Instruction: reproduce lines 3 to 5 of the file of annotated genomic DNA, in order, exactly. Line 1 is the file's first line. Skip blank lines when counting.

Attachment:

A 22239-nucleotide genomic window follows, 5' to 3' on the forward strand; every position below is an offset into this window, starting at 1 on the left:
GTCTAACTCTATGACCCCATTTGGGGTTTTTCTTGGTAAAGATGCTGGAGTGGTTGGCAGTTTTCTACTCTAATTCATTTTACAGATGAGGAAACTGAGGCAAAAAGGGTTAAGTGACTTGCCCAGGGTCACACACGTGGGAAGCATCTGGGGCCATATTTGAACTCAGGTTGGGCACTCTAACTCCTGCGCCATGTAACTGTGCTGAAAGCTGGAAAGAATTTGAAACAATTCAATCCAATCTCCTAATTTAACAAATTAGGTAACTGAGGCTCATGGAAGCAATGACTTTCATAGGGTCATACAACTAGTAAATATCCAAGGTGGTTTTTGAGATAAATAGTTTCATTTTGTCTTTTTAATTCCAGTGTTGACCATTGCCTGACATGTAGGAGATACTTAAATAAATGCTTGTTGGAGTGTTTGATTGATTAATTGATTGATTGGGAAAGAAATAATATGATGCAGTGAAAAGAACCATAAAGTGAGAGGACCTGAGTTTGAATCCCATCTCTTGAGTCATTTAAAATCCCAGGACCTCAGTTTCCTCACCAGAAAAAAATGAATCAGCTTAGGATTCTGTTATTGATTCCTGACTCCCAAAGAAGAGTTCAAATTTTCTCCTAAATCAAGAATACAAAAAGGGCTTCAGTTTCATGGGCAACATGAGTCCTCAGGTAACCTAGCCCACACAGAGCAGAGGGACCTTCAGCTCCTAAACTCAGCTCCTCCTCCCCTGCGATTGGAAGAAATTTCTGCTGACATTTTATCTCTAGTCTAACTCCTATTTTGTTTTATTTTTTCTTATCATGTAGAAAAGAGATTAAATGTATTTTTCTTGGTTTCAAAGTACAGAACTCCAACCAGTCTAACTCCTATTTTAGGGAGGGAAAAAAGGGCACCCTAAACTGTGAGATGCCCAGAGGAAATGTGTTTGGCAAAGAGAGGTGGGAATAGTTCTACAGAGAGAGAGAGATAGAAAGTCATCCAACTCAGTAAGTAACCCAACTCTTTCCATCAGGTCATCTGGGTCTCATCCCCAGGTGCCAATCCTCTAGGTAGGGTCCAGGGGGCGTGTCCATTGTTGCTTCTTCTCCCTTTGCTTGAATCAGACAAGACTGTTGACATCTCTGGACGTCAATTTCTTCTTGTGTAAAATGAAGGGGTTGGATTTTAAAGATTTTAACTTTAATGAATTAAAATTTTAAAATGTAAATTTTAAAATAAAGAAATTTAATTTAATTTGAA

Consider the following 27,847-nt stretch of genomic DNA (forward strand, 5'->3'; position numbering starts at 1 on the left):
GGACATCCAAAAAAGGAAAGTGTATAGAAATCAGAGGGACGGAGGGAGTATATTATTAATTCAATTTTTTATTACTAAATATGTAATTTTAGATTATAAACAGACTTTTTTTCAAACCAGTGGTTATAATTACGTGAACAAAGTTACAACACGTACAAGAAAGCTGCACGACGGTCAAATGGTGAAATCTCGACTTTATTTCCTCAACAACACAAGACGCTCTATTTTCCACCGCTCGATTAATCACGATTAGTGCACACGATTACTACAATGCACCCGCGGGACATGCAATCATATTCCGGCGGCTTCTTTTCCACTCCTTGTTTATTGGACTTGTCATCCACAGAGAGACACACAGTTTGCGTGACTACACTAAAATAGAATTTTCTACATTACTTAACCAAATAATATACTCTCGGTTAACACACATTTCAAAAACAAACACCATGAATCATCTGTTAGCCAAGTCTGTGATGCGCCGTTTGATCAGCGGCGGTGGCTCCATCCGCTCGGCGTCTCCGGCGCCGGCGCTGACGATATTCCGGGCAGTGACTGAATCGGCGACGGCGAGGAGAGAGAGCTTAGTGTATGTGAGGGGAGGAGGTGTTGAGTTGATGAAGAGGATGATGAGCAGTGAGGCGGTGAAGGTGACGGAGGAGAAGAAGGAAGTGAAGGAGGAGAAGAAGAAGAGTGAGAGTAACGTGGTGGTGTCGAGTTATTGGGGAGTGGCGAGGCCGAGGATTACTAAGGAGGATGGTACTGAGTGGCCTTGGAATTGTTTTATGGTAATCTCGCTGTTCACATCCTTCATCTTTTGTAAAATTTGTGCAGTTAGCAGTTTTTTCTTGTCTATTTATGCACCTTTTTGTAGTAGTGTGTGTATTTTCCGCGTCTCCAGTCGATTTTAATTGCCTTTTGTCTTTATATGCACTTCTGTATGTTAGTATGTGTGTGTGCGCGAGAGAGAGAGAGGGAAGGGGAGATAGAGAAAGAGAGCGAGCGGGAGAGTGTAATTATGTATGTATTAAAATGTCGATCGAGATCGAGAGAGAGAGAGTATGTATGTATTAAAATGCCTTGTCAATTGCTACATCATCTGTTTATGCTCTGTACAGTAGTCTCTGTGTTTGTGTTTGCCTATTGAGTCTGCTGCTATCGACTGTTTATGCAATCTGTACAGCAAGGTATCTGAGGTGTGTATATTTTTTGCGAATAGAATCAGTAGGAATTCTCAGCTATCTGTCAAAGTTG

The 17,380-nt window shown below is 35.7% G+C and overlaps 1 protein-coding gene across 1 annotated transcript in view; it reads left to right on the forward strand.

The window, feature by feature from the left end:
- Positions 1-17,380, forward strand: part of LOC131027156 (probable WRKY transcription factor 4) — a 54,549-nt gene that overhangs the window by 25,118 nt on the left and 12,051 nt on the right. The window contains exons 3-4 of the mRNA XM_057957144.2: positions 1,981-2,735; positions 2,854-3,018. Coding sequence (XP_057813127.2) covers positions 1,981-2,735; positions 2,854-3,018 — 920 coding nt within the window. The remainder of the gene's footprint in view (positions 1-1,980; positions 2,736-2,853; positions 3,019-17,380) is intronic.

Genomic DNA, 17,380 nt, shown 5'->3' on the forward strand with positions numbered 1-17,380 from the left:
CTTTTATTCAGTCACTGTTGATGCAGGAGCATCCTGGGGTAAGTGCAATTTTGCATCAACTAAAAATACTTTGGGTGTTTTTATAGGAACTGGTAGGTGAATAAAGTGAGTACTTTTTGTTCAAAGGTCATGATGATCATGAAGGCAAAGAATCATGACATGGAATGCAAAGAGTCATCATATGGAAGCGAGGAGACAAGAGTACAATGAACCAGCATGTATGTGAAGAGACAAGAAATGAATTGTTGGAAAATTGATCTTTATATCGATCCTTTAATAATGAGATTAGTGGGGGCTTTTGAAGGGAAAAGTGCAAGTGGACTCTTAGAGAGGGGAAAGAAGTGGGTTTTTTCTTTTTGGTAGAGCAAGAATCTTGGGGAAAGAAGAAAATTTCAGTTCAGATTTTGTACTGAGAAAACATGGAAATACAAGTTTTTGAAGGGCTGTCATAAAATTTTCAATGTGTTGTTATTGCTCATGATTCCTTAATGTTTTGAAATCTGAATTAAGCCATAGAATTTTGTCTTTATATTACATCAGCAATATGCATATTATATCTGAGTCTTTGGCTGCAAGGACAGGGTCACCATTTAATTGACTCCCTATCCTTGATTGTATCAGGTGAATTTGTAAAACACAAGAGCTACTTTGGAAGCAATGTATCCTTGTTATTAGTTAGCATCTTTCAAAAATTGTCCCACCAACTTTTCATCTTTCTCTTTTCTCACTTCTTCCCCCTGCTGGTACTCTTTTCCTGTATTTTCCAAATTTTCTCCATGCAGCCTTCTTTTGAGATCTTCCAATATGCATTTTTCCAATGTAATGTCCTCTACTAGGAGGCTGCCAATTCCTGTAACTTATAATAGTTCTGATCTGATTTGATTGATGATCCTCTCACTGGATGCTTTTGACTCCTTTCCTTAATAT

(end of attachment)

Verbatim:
Consider the following 27,847-nt stretch of genomic DNA (forward strand, 5'->3'; position numbering starts at 1 on the left):
GGACATCCAAAAAAGGAAAGTGTATAGAAATCAGAGGGACGGAGGGAGTATATTATTAATTCAATTTTTTATTACTAAATATGTAATTTTAGATTATAAACAGACTTTTTTTCAAACCAGTGGTTATAATTACGTGAACAAAGTTACAACACGTACAAGAAAGCTGCACGACGGTCAAATGGTGAAATCTCGACTTTATTTCCTCAACAACACAAGACGCTCTATTTTCCACCGCTCGATTAATCACGATTAGTGCACACGATTACTACAATGCACCCGCGGGACATGCAATCATATTCCGGCGGCTTCTTTTCCACTCCTTGTTTATTGGACTTGTCATCCACAGAGAGACACACAGTTTGCGTGACTACACTAAAATAGAATTTTCTACATTACTTAACCAAATAATATACTCTCGGTTAACACACATTTCAAAAACAAACACCATGAATCATCTGTTAGCCAAGTCTGTGATGCGCCGTTTGATCAGCGGCGGTGGCTCCATCCGCTCGGCGTCTCCGGCGCCGGCGCTGACGATATTCCGGGCAGTGACTGAATCGGCGACGGCGAGGAGAGAGAGCTTAGTGTATGTGAGGGGAGGAGGTGTTGAGTTGATGAAGAGGATGATGAGCAGTGAGGCGGTGAAGGTGACGGAGGAGAAGAAGGAAGTGAAGGAGGAGAAGAAGAAGAGTGAGAGTAACGTGGTGGTGTCGAGTTATTGGGGAGTGGCGAGGCCGAGGATTACTAAGGAGGATGGTACTGAGTGGCCTTGGAATTGTTTTATGGTAATCTCGCTGTTCACATCCTTCATCTTTTGTAAAATTTGTGCAGTTAGCAGTTTTTTCTTGTCTATTTATGCACCTTTTTGTAGTAGTGTGTGTATTTTCCGCGTCTCCAGTCGATTTTAATTGCCTTTTGTCTTTATATGCACTTCTGTATGTTAGTATGTGTGTGTGCGCGAGAGAGAGAGAGGGAAGGGGAGATAGAGAAAGAGAGCGAGCGGGAGAGTGTAATTATGTATGTATTAAAATGTCGATCGAGATCGAGAGAGAGAGAGTATGTATGTATTAAAATGCCTTGTCAATTGCTACATCATCTGTTTATGCTCTGTACAGTAGTCTCTGTGTTTGTGTTTGCCTATTGAGTCTGCTGCTATCGACTGTTTATGCAATCTGTACAGCAAGGTATCTGAGGTGTGTATATTTTTTGCGAATAGAATCAGTAGGAATTCTCAGCTATCTGTCAAAGTTG

The 17,380-nt window shown below is 35.7% G+C and overlaps 1 protein-coding gene across 1 annotated transcript in view; it reads left to right on the forward strand.